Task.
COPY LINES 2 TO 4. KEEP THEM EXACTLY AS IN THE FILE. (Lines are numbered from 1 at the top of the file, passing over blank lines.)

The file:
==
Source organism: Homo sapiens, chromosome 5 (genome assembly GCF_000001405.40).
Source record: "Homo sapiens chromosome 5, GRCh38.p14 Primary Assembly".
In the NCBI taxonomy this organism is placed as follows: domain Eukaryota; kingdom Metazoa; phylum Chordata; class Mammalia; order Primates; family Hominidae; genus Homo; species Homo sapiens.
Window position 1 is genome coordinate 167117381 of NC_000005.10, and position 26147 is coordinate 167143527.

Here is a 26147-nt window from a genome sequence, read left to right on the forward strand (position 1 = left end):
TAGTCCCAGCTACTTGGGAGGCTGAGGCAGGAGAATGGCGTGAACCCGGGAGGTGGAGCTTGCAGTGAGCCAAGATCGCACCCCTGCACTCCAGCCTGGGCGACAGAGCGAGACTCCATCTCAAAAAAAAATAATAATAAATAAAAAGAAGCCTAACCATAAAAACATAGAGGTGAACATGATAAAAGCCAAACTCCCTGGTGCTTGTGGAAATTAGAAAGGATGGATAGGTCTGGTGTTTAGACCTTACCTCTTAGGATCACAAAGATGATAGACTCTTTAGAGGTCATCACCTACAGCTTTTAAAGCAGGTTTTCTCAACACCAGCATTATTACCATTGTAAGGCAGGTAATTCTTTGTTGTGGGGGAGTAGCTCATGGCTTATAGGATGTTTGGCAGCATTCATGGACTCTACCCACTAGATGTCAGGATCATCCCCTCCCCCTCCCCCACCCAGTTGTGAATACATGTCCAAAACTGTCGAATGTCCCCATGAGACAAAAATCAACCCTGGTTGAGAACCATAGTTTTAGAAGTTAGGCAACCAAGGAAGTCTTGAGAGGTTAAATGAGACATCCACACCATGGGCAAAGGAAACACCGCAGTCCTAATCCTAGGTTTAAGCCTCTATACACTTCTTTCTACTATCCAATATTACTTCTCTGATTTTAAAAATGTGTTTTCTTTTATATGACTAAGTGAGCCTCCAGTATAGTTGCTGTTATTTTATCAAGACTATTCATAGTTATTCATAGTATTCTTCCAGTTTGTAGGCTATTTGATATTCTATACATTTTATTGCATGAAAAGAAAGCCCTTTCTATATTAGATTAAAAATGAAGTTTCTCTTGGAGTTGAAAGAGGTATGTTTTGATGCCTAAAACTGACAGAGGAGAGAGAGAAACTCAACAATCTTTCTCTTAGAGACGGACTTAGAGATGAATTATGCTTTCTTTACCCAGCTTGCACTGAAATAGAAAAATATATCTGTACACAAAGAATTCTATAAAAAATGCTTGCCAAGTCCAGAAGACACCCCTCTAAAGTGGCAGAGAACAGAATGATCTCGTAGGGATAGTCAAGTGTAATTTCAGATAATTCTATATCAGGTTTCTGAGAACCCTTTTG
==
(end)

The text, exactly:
Source record: "Homo sapiens chromosome 5, GRCh38.p14 Primary Assembly".
In the NCBI taxonomy this organism is placed as follows: domain Eukaryota; kingdom Metazoa; phylum Chordata; class Mammalia; order Primates; family Hominidae; genus Homo; species Homo sapiens.
Window position 1 is genome coordinate 167117381 of NC_000005.10, and position 26147 is coordinate 167143527.